Everyone talks about the Climate Corporation, which was just sold to Monsanto for about a billion dollars. I’ve been following them for over a year, and was lucky to interview their CEO, David Friedberg, for my book and my website OpenDataNow.com; you can read the interview in print or online and hear a podcast of it on my website as well. But it’s not just the big companies like this that are proving the economic value of open data. After all, we’ve just published information on 499 more of them.

If I had to choose, I’d highlight the companies that are using open data not just to build their business, but to provide a social benefit. I think it’s something about the nature of open data, but I’ve noticed that a lot of open data companies are doing well by doing good. We have healthcare companies that are helping people find better post-hospital care and better, affordable healthcare overall. Energy-focused companies are using open data to reduce energy use and carbon emissions, while consumer shopping applications help people choose products with a low carbon footprint. Financial websites and apps, powered by open data, help consumers protect their credit ratings and help small businesses get loans more easily. In education, new startups are helping college-bound students figure out how to get the most return for the money they’ll spend on education.

When we talk about the economic benefit of open data, we have to remember the social benefit as well. The good news is that the two are closely connected – and we can expect to see a lot more companies that will generate value on many levels.

FCC CIO David Bray on social media, open source, agile development and more

David Bray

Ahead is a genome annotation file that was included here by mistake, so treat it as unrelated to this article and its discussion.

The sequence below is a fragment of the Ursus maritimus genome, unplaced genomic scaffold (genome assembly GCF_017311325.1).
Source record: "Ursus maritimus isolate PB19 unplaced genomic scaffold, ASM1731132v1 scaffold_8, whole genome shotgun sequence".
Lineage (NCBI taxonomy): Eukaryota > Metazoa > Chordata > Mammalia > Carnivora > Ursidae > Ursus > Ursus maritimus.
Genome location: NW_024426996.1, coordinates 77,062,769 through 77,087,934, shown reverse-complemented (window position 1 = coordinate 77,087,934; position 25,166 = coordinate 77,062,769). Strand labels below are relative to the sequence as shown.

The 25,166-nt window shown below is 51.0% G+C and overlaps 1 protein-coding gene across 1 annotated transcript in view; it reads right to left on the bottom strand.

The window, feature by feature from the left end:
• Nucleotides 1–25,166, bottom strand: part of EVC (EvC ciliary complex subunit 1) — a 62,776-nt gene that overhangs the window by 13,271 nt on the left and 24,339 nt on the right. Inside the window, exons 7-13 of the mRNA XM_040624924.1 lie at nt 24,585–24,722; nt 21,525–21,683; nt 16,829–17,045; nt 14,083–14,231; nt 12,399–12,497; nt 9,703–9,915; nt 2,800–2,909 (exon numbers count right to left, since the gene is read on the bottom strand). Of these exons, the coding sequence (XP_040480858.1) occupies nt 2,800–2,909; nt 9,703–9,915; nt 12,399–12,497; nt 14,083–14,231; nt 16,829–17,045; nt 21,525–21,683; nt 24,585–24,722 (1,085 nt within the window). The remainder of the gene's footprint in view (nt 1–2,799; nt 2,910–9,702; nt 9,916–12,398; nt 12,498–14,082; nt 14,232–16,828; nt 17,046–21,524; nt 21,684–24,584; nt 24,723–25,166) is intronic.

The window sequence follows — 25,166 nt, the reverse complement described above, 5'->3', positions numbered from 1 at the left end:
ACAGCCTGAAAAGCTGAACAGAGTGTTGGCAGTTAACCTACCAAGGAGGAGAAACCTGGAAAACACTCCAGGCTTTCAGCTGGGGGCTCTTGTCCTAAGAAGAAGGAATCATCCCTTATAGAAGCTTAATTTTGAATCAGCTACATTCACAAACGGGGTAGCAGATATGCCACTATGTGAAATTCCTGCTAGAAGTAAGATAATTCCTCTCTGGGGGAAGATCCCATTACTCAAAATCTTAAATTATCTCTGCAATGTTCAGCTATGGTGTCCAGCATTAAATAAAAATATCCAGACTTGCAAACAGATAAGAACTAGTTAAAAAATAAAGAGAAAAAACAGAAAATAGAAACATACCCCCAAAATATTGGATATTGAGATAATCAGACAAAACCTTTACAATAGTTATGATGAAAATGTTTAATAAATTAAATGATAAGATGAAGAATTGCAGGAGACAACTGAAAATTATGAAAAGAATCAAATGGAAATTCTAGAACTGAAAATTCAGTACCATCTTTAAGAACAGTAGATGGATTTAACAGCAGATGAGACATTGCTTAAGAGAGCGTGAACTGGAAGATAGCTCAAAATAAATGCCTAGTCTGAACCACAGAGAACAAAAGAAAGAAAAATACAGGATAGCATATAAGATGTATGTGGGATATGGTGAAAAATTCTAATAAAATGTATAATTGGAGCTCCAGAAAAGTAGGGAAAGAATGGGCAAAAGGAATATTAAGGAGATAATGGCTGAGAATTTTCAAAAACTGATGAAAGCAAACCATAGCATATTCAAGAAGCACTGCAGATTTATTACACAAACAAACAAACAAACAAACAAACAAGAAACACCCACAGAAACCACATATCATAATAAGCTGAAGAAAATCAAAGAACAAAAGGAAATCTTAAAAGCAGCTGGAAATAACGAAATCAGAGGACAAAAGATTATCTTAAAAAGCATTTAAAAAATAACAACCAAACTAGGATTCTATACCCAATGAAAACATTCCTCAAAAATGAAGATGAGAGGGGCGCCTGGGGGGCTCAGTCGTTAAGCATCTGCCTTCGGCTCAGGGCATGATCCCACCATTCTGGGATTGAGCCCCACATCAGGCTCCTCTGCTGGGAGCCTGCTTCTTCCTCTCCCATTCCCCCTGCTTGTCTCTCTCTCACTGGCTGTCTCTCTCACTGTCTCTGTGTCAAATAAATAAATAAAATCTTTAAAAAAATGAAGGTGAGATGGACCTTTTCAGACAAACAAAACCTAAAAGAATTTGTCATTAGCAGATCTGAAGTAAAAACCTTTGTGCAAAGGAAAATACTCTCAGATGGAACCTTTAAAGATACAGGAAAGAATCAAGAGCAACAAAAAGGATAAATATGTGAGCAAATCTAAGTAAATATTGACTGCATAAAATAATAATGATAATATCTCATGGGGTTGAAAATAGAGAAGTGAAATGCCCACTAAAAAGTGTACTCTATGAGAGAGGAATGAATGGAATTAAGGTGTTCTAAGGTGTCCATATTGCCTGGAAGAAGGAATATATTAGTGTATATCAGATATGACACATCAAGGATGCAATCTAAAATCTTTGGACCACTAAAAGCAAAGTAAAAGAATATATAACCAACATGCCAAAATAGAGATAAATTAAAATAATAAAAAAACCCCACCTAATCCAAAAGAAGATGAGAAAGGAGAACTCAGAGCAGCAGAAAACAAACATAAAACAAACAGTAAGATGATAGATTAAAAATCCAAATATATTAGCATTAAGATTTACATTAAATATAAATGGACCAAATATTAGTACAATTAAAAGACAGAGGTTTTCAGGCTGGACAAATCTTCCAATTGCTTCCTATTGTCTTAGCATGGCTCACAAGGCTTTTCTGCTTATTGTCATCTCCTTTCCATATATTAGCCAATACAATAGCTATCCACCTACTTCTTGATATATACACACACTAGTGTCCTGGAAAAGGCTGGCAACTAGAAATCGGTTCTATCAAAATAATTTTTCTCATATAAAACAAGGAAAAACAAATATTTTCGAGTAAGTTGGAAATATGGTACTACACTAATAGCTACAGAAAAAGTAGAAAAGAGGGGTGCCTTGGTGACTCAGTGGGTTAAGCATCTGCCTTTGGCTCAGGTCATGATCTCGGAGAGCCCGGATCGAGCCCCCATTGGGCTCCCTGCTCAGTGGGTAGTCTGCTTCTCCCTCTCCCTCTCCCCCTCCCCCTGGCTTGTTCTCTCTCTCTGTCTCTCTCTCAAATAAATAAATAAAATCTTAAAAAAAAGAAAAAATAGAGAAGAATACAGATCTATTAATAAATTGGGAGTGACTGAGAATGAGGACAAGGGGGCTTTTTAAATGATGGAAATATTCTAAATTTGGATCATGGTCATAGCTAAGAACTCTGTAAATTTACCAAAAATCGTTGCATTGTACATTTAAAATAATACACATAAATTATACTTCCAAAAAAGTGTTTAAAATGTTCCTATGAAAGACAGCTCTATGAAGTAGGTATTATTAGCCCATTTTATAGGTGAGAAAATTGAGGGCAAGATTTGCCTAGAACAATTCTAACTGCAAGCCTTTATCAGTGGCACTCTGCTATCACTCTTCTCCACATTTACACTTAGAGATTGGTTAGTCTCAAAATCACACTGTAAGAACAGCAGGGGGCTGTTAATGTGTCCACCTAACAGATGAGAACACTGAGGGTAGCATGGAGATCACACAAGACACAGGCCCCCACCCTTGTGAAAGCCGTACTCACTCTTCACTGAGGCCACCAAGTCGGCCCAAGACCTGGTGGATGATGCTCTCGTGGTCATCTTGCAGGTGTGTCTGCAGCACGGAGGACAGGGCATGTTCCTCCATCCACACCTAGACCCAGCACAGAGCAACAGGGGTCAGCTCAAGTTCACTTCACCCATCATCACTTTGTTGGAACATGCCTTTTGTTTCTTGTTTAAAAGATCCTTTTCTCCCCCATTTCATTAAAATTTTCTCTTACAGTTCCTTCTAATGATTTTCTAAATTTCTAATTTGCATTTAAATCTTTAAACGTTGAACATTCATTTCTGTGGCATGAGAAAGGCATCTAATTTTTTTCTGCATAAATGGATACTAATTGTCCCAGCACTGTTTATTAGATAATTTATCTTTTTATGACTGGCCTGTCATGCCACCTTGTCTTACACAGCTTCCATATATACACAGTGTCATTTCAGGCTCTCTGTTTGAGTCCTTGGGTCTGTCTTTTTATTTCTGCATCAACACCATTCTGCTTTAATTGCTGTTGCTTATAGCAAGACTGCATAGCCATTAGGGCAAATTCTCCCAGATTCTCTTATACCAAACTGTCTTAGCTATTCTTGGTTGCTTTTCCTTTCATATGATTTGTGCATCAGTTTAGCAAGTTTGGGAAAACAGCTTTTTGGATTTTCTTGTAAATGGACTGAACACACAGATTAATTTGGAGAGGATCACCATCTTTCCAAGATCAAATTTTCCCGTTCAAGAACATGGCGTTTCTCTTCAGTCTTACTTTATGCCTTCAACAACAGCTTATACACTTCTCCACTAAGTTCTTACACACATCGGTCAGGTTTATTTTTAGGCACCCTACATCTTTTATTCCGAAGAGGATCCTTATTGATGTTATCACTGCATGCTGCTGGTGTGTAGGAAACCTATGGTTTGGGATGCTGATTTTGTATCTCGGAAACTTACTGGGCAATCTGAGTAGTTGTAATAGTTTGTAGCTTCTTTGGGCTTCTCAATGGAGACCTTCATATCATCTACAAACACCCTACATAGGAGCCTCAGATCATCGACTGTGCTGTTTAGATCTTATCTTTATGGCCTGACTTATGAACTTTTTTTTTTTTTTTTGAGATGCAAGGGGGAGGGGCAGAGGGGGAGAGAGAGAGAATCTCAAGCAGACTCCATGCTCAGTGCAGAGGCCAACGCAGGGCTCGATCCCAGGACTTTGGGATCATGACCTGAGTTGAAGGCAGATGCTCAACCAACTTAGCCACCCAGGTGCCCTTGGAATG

Federal Communications Commission Chief Information Officer David Bray participated in our first GitChat, an open Q&A with civic innovators, that leverages GitHub as a discussion platform.

Bray discussed extensively on topics ranging from social media, open data and open source, agile development, IT procurement and more.

Here are key excerpts of the conversation.

On how C-level government executives can leverage social media:

“Pick a few channels to invest in, learn from, and monitor. You don’t have to be everywhere (because your hours are limited) but you do have to be open to inputs and ideas from the public and other partner organizations. Social media is much more than “broadcast” — it is being #open2ideas and #learning&listening from folks … I find I learn a lot from hearing from the views of others, and then have a chance to also share some of the day-to-day challenges facing us in modernizing IT within an existing organization.”

On why gov CIOs aren’t more social:

“Good question — it might be a combination of concerns about ensuring the agency’s message is consistent and uniform. There’s also a lot of pressure right now on public service folks to not take too many risks, because there does seem to be an element that is quick to point out those who take risks and have them not always work out as planned.